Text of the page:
That slogan — to me — is the antithesis of Jewishness. The insistence that we accept and entrench historical status quos makes no room either for the classical rabbinic tradition, with its commitment to an ongoing ethical evolution of the Jewish tradition within the framework of a theology of received law, or for Zionism, with its insistence on the possibility of the Jewish people assuming a sense of agency to respond to historical realities and changing times and to change the Jewish people’s experience of fate into destiny.

I am not yet sure what to say about the Iran deal, so dense and still so newly released. But my instinct is that it is difficult for me to fathom a reality of Jewish politics in which the normative position is so deeply risk-averse, so resistant to creative and iterative alternatives to war, so persistently committed to a belligerent status quo.

I think we should probably remain terrified in spite of any deal; I agree with my friend Yossi Klein Halevi that we’ve learned our lesson as a people that when someone says they want to destroy you, believe them. No deal should entail anything more than provisional trust in its implementation, nor should it be accompanied by any relaxing of the vigilance of the Jewish people and the Jewish state’s short- or long-term safety and security.

You negotiate without ever letting go of the weaponry that makes your negotiating possible, and without ever letting go of the fear which enables you to use that weaponry when needed without hesitation. This is part of the existential state of Jewishness in light of the 20th Century, and many of the preceding centuries too. Keep reciting the ve’hi she’amda of the Passover Seder – the mantra that in every generation they rise up to destroy us – even when you have tools at your disposal to fight against those enemies and not merely rely on divine intervention.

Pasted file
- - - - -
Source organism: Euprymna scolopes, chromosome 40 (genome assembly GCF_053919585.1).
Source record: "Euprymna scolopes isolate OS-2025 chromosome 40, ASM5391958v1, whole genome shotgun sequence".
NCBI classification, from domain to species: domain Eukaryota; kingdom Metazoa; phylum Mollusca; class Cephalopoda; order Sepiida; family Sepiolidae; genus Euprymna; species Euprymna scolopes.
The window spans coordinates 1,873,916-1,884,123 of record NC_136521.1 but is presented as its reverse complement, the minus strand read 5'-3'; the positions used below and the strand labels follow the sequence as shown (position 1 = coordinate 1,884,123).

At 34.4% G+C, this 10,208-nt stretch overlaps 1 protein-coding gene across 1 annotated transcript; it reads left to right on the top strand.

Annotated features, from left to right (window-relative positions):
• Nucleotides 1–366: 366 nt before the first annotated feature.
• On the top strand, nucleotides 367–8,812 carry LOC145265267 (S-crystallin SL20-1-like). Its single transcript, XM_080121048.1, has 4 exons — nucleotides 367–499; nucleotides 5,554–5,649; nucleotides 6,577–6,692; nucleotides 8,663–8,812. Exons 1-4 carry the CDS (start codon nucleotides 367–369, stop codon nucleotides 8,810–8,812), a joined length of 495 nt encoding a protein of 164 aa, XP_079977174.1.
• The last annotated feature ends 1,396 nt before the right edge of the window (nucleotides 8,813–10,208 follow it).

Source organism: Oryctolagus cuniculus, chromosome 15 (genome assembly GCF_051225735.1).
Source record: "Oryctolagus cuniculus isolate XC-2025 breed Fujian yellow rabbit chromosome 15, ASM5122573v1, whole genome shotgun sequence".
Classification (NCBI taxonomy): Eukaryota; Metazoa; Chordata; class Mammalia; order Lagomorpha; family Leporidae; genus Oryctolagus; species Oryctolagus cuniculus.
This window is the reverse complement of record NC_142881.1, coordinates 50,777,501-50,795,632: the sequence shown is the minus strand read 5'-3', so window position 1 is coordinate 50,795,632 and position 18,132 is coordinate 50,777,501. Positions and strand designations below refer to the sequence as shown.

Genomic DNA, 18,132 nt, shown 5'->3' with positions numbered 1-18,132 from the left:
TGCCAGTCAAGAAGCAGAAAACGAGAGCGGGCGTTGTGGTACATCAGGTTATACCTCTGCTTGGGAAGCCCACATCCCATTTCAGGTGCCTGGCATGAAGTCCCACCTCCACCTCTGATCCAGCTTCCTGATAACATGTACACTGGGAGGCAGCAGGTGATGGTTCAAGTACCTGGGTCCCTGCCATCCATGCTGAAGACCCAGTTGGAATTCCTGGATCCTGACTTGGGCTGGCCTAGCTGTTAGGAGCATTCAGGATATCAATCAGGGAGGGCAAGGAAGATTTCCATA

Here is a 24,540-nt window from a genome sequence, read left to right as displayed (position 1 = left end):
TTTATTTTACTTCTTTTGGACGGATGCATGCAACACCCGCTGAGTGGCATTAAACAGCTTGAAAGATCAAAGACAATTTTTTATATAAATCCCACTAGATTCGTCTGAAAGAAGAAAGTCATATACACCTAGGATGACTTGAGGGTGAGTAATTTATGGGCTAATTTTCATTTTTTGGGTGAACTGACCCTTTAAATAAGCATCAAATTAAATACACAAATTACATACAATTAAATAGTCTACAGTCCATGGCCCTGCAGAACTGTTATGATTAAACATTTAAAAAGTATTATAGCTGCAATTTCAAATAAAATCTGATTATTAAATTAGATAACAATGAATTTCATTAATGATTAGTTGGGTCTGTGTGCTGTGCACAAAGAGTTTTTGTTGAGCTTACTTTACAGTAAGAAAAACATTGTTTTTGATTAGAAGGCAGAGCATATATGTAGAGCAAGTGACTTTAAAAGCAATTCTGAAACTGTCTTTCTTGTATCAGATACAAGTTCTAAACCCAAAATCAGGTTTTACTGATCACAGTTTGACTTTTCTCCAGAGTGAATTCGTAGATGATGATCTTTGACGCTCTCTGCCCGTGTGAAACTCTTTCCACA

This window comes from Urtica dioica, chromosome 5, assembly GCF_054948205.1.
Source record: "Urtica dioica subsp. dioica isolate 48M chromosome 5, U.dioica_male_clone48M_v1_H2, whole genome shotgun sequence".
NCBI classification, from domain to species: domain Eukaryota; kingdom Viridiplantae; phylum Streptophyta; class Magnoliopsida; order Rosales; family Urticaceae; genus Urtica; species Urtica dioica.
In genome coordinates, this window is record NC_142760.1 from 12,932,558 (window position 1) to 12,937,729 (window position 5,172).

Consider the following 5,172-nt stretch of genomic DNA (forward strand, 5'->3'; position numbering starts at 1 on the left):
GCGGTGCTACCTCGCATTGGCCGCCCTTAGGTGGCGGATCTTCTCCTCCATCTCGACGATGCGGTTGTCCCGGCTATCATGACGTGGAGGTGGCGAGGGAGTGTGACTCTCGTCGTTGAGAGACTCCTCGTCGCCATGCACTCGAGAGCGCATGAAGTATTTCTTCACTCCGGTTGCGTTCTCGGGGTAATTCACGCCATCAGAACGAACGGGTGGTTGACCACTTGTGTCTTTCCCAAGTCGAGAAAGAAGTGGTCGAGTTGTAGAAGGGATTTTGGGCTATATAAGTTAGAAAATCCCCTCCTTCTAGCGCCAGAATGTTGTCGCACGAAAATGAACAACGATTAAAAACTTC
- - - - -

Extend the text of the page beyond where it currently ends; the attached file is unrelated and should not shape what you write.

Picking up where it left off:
But in addition to this vigilance, the very act of negotiating is the act of faith in the belief — the deeply Jewish belief — that you can and must commit on an ongoing basis to creating different realities than the ones you have inherited, and different realities than the ones which will be inevitable as the result of the kind of stagnation that has its own momentum. Why else have agency if you don’t take seriously the opportunities that it creates?

I am sad and nervous – both about what Israel is doing to itself in places like Hebron with its commitment to structures which risk its unmaking, and about the threats to Israel’s existence from state actors that continue to use Israel’s domestic policies as excuses for making genocidal threats against its legitimacy and its future. My paradox on Tuesday, the narrow place, was being physically located in a settlement that constitutes a self-imposed existential threat to Israel, while listening on Twitter to debates about external existential threats.

But the only way I see forward is to negotiate, to agitate, to activate, to legislate, to investigate — perhaps once in a while, to pause and meditate — to do the kinds of actions in the world that make hope, “Hatikvah,” something which is neither banal nor messianic but the mechanism that changes status quos rather than allowing us to be imprisoned by them. This commitment to hope need not be belittled as naivete; it is in fact, a commitment to responsibility.

About the Author
Yehuda Kurtzer is the President of The Shalom Hartman Institute of North America, a Fellow of The Shalom Hartman Institute’s iEngage Project, and the author of Shuva: The Future of the Jewish Past (Brandeis, 2012).